“Is there anything you need for the classroom, Mr. Martin?” I looked around the room and immediately thought of half a dozen things off the top of my head. Chalk, chalkboard erasers, pencils, paint, books, bookshelves, crayons. And then there were the bigger things like electricity and running water.
“Thread,” he replied with his constant smile.
My puzzled look gave me away.
“I’ve made posters, but have no way to hang them from the bricks and the room is bare. If I had thread or string, I could string it along the walls and hang the posters.”
That afternoon I set off with my trusty boda driver, Denis, in search of thread or twine or string. At our third store we found string for $4,000 shillings, roughly $2.50.
That night as I laid in bed, I couldn’t help but think that if someone had asked me the same question about my classroom, I would’ve rattled off a lengthy list of items I “need”, but all Mr. Martin wanted was string.
A few nights ago, I was listening to a TED podcast featuring Ernesto Sirolli, an Italian missionary. The talk is titled, “Want to help someone? Shut up and listen.” In the talk, Mr. Sirolli tells the story of a mission trip he once took to Africa to teach a village how to grow Italian tomatoes. They brought the seeds and planted the tomatoes and the tomatoes grew to be the size of softballs, but the villagers seemed unimpressed and uninterested in growing tomatoes. The Italian missionaries couldn’t understand the complacency of the villagers when the tomatoes grew so beautifully lush. The night before they were to harvest the tomatoes, a pod of hippos lumbered out of a nearby body of water and ate the tomatoes and tomato plants. Every. Single. One.
The Italians were shocked. The Africans were not. They knew the hippos would come.
Ernesto Sirolli’s point was this, when we assume we know the needs of others and don’t bother asking, we will likely miss entirely an opportunity to truly help. Mr. Sirolli is still a missionary, but he no longer travels with his own agenda. He picks a place and then talks to the locals in bars, restaurants, churches, etc. and asks them how he can help. Then he does something revolutionary: he listens and makes a plan from there.
This TED talk continues to strike a chord with me because I returned to Uganda with a plan and when that plan fell to pieces at my feet, I was left wondering why I’d returned at all. I can’t count how many times I’ve asked, “God, what exactly am I doing here? What am I going to do for almost five weeks?”
Because I’ve been relieved of my own plan, I find myself thinking about tomatoes and hippos and asking people questions like, “What does the school need?” and “Is there a specific student in need and how can I help them?” and “Do you need anything for your classroom?” and “How can I best help you?”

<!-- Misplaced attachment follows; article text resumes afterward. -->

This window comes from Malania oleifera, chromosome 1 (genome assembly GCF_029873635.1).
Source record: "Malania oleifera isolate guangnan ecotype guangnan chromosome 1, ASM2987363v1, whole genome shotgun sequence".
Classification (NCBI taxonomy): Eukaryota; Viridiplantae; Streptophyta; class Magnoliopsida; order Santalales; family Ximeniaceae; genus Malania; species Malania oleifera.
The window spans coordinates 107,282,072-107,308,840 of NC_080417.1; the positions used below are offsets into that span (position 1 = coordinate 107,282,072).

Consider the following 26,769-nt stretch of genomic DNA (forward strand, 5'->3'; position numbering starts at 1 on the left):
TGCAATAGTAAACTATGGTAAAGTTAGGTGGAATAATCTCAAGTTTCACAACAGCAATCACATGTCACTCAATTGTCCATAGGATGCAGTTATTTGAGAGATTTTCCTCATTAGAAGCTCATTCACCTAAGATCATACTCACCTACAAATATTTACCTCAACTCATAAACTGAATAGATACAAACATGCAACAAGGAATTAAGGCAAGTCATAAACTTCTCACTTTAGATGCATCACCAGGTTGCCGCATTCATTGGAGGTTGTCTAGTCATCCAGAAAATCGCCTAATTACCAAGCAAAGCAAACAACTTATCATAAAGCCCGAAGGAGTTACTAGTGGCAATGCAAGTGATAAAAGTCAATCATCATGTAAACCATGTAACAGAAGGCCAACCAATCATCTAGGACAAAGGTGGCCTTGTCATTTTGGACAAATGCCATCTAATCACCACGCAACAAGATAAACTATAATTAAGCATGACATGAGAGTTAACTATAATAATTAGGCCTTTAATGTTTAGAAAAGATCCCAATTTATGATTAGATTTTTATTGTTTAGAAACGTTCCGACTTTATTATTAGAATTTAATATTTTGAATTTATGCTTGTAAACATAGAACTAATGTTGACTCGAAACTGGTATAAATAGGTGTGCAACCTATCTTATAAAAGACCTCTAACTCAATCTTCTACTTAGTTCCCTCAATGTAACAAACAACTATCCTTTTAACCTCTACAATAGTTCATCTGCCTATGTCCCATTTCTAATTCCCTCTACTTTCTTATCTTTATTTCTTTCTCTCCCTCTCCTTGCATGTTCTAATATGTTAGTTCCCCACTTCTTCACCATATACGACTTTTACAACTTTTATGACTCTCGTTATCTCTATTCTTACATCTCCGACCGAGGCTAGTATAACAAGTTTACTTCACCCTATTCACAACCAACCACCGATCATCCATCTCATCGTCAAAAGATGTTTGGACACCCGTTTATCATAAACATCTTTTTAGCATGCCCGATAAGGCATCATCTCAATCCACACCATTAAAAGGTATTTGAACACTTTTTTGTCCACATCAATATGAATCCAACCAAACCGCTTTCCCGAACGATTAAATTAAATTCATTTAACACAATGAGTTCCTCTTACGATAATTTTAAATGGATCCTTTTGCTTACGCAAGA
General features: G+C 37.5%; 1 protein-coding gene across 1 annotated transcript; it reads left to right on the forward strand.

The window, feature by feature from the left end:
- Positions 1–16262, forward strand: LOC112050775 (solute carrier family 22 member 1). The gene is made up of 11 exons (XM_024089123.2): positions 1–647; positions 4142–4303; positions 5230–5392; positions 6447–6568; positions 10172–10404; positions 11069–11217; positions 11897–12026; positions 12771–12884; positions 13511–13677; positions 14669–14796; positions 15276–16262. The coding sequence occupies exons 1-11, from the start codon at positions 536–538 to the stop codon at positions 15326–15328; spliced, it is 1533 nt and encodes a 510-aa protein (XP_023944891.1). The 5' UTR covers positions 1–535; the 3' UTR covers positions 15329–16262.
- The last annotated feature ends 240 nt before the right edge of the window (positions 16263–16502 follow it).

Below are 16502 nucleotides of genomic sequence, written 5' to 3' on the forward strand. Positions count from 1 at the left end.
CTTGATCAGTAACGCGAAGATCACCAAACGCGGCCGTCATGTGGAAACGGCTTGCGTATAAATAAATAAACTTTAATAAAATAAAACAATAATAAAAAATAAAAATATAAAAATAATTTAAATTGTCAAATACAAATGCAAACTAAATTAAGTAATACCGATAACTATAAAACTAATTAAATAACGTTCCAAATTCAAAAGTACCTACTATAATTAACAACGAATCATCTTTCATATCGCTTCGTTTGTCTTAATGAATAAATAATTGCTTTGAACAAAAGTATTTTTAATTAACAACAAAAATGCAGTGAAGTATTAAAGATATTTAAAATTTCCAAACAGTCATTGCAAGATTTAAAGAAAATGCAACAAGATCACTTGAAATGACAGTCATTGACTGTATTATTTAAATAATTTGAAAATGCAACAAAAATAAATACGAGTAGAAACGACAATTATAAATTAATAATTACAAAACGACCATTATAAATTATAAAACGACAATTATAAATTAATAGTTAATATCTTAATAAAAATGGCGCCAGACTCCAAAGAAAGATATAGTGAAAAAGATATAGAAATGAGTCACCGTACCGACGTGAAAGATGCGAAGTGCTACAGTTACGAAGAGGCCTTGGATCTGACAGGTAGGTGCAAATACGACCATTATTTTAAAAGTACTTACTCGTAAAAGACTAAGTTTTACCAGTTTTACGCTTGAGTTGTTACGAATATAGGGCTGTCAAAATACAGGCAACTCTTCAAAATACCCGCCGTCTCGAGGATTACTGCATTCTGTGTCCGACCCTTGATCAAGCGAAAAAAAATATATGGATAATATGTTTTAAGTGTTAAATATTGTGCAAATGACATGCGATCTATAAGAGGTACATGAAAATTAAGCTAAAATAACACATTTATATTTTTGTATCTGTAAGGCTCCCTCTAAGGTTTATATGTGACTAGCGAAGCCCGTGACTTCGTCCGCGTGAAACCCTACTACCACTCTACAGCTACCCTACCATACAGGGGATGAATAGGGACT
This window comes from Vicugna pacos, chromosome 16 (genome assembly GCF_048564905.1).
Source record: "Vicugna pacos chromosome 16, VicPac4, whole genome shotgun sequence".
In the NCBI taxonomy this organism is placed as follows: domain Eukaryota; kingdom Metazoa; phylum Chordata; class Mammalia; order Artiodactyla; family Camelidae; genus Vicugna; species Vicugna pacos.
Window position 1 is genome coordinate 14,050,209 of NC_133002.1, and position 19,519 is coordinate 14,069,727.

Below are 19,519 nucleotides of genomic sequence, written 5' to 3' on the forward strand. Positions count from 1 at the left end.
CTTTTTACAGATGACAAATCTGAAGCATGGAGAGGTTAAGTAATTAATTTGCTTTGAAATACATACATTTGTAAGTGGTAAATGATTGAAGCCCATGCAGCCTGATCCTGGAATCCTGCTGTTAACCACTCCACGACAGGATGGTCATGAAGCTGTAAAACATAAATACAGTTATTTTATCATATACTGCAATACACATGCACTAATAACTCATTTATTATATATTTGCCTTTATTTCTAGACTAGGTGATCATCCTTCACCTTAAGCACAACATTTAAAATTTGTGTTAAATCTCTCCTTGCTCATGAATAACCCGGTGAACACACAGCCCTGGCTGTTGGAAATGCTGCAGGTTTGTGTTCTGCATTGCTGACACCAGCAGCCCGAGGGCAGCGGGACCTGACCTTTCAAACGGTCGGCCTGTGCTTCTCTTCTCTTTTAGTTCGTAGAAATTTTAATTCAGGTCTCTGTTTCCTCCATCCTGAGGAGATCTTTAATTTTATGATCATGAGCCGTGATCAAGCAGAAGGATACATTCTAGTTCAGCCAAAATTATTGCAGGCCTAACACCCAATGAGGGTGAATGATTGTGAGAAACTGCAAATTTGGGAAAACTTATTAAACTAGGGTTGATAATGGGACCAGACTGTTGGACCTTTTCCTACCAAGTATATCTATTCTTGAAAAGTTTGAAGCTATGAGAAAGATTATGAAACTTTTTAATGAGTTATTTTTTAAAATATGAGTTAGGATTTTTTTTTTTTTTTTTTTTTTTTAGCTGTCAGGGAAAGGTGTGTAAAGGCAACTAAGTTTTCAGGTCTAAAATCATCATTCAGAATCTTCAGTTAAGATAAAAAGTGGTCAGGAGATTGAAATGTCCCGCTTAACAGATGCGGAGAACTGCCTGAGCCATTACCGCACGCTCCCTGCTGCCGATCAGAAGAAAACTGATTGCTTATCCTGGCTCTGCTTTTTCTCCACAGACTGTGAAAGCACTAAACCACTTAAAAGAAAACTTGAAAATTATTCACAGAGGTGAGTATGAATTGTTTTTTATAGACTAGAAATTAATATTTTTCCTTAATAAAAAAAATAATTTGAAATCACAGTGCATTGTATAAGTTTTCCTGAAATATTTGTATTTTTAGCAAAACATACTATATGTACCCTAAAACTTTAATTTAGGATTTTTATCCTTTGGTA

And then I’m doing the exquisitely hard thing: I’m shutting up and straining to listen.
The beautiful thing is that, you-you vigilantes of kindness, are also listening and watching for opportunities to genuinely help.
So far you and I have:
- purchased school uniforms for two students who don’t have functioning families to pay for such extravagances
- purchased 4 piglets to help Denis raise pigs and earn money to return to school
- purchased a set of school textbooks to be kept in the school library for students who can’t afford books
- purchased 2 rolls of string for Mr. Martin to hang his teaching posters
- purchased a mattress and mosquito net for a student without a bed
And that’s just the beginning. I can’t wait to tell you about the other projects in the works.
The stripping away of my original plan is still painfully raw. I’d like to say that I’m over the disappointment and that I’m done being hurt, but the truth is I’m not. Thankfully the truth is also that there is blessing in this stripping away, blessing in the terrifying willingness to be vulnerable and ask God, “What am I doing here?”
Though I’m the one giving, or giving on your behalf, I’m really the one on the receiving end because the lessons I’m learning are priceless.
Mr. Martin has been working tirelessly to string posters in his classroom and it looks great. Now he teaches from all sides of the room, using each wall and each poster to educate his young learners. I’m so glad I didn’t barge in with armloads of ideas on what I thought he needed when what he really needed most was simply string.
I’m terrified that I’ll return home and when I touch down on familiar ground I’ll forget what I’m learning here. So if you see me with a bit of string wrapped around my finger, it’s because I’m remembering Mr. Martin and Ernesto Sirolli. I’m trying to remember to ask first and then act. I’m trying to remember to shut up and listen. I’m trying to remember that God’s plans are so much better than mine. I’m trying to remember not to plant tomatoes for hippos.